The Public Policy

A Federal Black Friday

Raising taxes is not the only way big government could raise revenue.

By 11.30.11

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Black Friday this year was a roaring success. I have heard it said that it is called Black Friday not because it inspires black tempers among shoppers, but because it's the day on which businesses get out of the red and into the black. The federal government, of course, is deeply in the red. It could get, if not into the black, closer to it with a few well-placed sales of its own.

We have just been through an effort to reduce the deficit, of course. The obstructionist left-liberals on the late and unlamented Supercommittee were simply short on imagination. They appear to believe that the only way to raise revenue is to raise taxes. This is akin to a company in financial trouble saying that the only way to increase accounts receivable is to increase product sales. There are other things you can do. For instance, when Ford found itself short on cash during the crisis that hit the American auto industry, it sold off a prized asset, the Volvo brand, for $1.8 billion. This was a huge loss -- Ford paid $6.5 billion for Volvo in 1999 -- but it was a necessary way to raise needed revenue.

Congress has many similar options for raising revenue. The United States is sitting on a large hoard of assets. For instance, the federal government owns almost 30 percent of the land in the United States, most of which is controlled by the four federal land agencies and the Department of Defense. Many of these lands and other federal properties have high commercial potential. Selling some federal lands and buildings will put money in the federal treasury, put unproductive assets to use, and increase local property tax revenue as well as corporate and personal income taxes.

The Feds can also speed up the permitting process for new energy and extractive operations on federal lands. Congress can play its part by expediting the determination of companies' compliance with the exhaustive environmental assessment requirements of laws like the National Environmental Policy Act (giving a short but appropriate window for challenge, of course). Pipeline projects, mines, and even solar power plants could start operating much more quickly on federal lands in this way, bringing in substantial non-tax federal revenue streams.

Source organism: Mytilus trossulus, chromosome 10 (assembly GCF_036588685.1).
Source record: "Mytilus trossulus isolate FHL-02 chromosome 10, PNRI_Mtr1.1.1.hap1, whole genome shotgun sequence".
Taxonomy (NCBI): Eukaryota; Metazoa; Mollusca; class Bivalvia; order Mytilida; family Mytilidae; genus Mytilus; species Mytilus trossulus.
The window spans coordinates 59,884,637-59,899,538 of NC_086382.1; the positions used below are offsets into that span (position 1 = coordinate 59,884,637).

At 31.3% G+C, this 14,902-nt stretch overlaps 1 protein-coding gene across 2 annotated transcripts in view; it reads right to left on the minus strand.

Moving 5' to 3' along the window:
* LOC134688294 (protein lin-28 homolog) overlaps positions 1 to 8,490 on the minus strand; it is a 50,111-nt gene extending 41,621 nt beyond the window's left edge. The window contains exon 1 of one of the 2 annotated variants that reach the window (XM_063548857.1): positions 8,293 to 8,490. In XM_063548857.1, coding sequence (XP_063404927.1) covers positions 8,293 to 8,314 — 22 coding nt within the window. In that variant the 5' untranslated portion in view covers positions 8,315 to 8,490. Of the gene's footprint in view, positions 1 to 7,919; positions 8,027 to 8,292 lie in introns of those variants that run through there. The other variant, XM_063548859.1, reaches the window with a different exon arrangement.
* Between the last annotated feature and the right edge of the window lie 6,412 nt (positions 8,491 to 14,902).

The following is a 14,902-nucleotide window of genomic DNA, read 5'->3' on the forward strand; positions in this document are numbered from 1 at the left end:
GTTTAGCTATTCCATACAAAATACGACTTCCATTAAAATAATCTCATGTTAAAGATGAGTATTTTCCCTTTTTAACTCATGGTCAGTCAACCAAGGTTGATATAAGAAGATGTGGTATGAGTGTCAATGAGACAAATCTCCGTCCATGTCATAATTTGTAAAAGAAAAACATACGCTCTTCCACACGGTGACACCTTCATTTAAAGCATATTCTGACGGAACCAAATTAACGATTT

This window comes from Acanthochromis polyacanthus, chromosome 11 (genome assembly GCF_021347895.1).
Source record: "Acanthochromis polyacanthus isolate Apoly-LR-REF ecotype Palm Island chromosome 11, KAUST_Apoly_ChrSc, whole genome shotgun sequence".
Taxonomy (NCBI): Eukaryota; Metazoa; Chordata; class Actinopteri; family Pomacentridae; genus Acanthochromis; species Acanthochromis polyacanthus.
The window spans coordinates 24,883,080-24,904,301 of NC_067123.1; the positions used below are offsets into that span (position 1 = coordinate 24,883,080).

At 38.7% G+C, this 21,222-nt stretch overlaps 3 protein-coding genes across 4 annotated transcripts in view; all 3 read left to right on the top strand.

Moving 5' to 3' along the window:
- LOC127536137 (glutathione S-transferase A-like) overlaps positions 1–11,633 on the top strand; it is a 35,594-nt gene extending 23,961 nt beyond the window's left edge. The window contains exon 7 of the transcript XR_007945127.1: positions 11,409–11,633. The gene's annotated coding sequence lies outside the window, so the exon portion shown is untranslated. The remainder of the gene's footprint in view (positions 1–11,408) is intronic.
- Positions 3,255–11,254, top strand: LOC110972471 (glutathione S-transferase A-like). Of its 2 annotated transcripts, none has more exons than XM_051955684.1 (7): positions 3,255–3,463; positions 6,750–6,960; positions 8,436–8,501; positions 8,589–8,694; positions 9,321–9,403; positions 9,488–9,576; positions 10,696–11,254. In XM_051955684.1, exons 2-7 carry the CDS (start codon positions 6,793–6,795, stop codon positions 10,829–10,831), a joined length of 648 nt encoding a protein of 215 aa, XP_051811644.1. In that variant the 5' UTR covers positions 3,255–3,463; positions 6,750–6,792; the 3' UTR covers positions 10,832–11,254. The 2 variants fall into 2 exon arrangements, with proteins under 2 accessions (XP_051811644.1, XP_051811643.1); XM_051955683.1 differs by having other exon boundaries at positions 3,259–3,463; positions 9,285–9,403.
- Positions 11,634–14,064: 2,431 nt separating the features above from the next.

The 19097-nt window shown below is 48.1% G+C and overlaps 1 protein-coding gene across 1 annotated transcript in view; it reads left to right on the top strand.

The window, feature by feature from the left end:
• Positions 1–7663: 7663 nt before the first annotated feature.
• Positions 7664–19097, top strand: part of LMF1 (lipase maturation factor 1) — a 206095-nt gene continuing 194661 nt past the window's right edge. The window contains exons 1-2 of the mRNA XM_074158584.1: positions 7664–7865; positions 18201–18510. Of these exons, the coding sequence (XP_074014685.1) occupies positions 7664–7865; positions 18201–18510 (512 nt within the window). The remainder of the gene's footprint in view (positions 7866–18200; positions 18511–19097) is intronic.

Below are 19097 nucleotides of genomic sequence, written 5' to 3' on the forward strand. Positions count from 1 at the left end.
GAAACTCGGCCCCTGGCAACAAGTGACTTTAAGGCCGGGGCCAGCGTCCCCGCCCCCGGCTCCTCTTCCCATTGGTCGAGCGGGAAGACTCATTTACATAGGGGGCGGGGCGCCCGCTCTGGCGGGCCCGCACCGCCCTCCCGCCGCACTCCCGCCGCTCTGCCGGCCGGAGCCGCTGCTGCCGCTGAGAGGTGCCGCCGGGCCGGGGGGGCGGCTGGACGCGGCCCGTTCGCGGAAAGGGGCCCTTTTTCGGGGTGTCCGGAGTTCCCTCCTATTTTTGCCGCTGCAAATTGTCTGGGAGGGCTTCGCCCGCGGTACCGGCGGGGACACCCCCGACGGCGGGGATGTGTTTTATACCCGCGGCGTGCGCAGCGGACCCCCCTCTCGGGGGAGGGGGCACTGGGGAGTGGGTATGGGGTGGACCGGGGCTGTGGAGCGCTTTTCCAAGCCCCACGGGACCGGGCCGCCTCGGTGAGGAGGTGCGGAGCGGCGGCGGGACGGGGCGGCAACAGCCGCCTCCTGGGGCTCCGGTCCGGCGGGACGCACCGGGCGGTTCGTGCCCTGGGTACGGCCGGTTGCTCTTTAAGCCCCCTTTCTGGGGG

A speed-up in permitting is long overdue. For example, the Environmental Protection Agency's (EPA) own Inspector General (IG) has just released a report that says the agency has been dragging its feet over the permitting of surface mines in the Appalachians. Almost half of the 185 permit applications reviewed by the IG took an average of 731 days to approve. The EPA says it should take just 144 days. That means that many projects endured almost two whole years of delay -- two years during which those project could have been providing jobs, resources, and federal tax revenue, but couldn't because of EPA ineptitude or possibly even intransigence.

The federal government holds many other valuable assets. Amtrak, for instance, is a continually loss-making service that would bring in cash if privatized. Not only are the track, trains, and stations worth something in themselves, but the opportunity to turn a money pit into a generator of tax revenue is one that many governments around the world have taken. Similarly, privatization of a host of government agencies would bring in revenue both immediately from the sale and into the future through taxation.

In many cases, agencies can be asked to cover their own costs by charging user fees. An example would be the U.S. Forest Service, which should charge users fair market value for recreation and other uses of the lands it manages. These fees would almost certainly recoup the service's $5 billion operating budget.

Not all such assets are tangible. The federal government controls access to the electromagnetic spectrum used for telecommunications. Auctions of spectrum have raised $60 billion in revenues to date. Estimates suggest a further $16 billion could be raised from future auctions.

When Margaret Thatcher embarked on her privatization program in the UK, she was criticized for "selling off the family silver." Yet by doing so she made the British family much more prosperous. From being the "sick man of Europe," when much of its economy was state-owned, Britain became one of the most competitive economies in the world over the next decade following the privatizations. America faces a similar opportunity. All that's needed is the political will.

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About the Author

Iain Murray is Vice-President for Strategy at the Competitive Enterprise Institute.